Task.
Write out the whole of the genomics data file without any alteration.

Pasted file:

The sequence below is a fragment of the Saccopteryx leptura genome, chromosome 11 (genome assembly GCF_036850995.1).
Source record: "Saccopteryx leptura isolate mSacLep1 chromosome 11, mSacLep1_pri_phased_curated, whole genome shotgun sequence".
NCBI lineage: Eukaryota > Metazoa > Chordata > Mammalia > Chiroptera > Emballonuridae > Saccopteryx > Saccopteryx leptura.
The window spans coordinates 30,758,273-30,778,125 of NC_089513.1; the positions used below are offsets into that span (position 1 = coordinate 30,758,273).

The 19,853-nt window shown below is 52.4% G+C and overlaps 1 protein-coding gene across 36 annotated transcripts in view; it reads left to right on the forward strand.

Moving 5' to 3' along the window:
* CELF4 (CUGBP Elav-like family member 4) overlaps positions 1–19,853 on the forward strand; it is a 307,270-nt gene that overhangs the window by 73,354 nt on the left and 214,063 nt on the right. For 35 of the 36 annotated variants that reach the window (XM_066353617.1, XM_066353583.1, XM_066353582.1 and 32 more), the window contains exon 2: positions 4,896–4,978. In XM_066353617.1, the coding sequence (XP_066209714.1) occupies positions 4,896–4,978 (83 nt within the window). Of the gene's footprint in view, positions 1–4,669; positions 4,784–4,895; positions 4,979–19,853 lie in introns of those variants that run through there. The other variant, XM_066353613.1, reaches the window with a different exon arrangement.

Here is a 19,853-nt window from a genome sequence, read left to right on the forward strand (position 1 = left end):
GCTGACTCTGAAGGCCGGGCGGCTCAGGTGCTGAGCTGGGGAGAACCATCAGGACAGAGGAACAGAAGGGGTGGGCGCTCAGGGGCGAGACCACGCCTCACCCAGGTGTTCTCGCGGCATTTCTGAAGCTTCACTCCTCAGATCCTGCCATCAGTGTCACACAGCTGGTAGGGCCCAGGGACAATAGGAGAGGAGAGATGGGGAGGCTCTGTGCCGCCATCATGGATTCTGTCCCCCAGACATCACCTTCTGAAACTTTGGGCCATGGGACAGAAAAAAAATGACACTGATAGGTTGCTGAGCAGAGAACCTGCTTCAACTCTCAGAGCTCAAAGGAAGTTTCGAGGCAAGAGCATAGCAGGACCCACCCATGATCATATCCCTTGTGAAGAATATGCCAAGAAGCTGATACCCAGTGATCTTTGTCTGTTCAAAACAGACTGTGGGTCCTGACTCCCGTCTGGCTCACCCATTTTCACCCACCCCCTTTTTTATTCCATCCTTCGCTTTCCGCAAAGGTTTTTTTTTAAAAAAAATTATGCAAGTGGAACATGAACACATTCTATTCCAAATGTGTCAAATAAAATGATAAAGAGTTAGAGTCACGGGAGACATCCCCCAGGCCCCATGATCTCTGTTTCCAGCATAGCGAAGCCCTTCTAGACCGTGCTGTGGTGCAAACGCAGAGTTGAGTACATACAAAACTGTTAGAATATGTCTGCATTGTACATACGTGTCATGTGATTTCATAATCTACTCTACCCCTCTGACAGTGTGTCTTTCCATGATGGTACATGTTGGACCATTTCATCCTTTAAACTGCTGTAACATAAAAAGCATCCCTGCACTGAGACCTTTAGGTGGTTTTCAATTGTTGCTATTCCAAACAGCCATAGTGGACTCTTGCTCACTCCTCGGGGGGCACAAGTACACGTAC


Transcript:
The sequence below is a fragment of the Saccopteryx leptura genome, chromosome 11 (genome assembly GCF_036850995.1).
Source record: "Saccopteryx leptura isolate mSacLep1 chromosome 11, mSacLep1_pri_phased_curated, whole genome shotgun sequence".
NCBI lineage: Eukaryota > Metazoa > Chordata > Mammalia > Chiroptera > Emballonuridae > Saccopteryx > Saccopteryx leptura.
The window spans coordinates 30,758,273-30,778,125 of NC_089513.1; the positions used below are offsets into that span (position 1 = coordinate 30,758,273).

The 19,853-nt window shown below is 52.4% G+C and overlaps 1 protein-coding gene across 36 annotated transcripts in view; it reads left to right on the forward strand.

Moving 5' to 3' along the window:
* CELF4 (CUGBP Elav-like family member 4) overlaps positions 1–19,853 on the forward strand; it is a 307,270-nt gene that overhangs the window by 73,354 nt on the left and 214,063 nt on the right. For 35 of the 36 annotated variants that reach the window (XM_066353617.1, XM_066353583.1, XM_066353582.1 and 32 more), the window contains exon 2: positions 4,896–4,978. In XM_066353617.1, the coding sequence (XP_066209714.1) occupies positions 4,896–4,978 (83 nt within the window). Of the gene's footprint in view, positions 1–4,669; positions 4,784–4,895; positions 4,979–19,853 lie in introns of those variants that run through there. The other variant, XM_066353613.1, reaches the window with a different exon arrangement.

Here is a 19,853-nt window from a genome sequence, read left to right on the forward strand (position 1 = left end):
GCTGACTCTGAAGGCCGGGCGGCTCAGGTGCTGAGCTGGGGAGAACCATCAGGACAGAGGAACAGAAGGGGTGGGCGCTCAGGGGCGAGACCACGCCTCACCCAGGTGTTCTCGCGGCATTTCTGAAGCTTCACTCCTCAGATCCTGCCATCAGTGTCACACAGCTGGTAGGGCCCAGGGACAATAGGAGAGGAGAGATGGGGAGGCTCTGTGCCGCCATCATGGATTCTGTCCCCCAGACATCACCTTCTGAAACTTTGGGCCATGGGACAGAAAAAAAATGACACTGATAGGTTGCTGAGCAGAGAACCTGCTTCAACTCTCAGAGCTCAAAGGAAGTTTCGAGGCAAGAGCATAGCAGGACCCACCCATGATCATATCCCTTGTGAAGAATATGCCAAGAAGCTGATACCCAGTGATCTTTGTCTGTTCAAAACAGACTGTGGGTCCTGACTCCCGTCTGGCTCACCCATTTTCACCCACCCCCTTTTTTATTCCATCCTTCGCTTTCCGCAAAGGTTTTTTTTTAAAAAAAATTATGCAAGTGGAACATGAACACATTCTATTCCAAATGTGTCAAATAAAATGATAAAGAGTTAGAGTCACGGGAGACATCCCCCAGGCCCCATGATCTCTGTTTCCAGCATAGCGAAGCCCTTCTAGACCGTGCTGTGGTGCAAACGCAGAGTTGAGTACATACAAAACTGTTAGAATATGTCTGCATTGTACATACGTGTCATGTGATTTCATAATCTACTCTACCCCTCTGACAGTGTGTCTTTCCATGATGGTACATGTTGGACCATTTCATCCTTTAAACTGCTGTAACATAAAAAGCATCCCTGCACTGAGACCTTTAGGTGGTTTTCAATTGTTGCTATTCCAAACAGCCATAGTGGACTCTTGCTCACTCCTCGGGGGGCACAAGTACACGTAC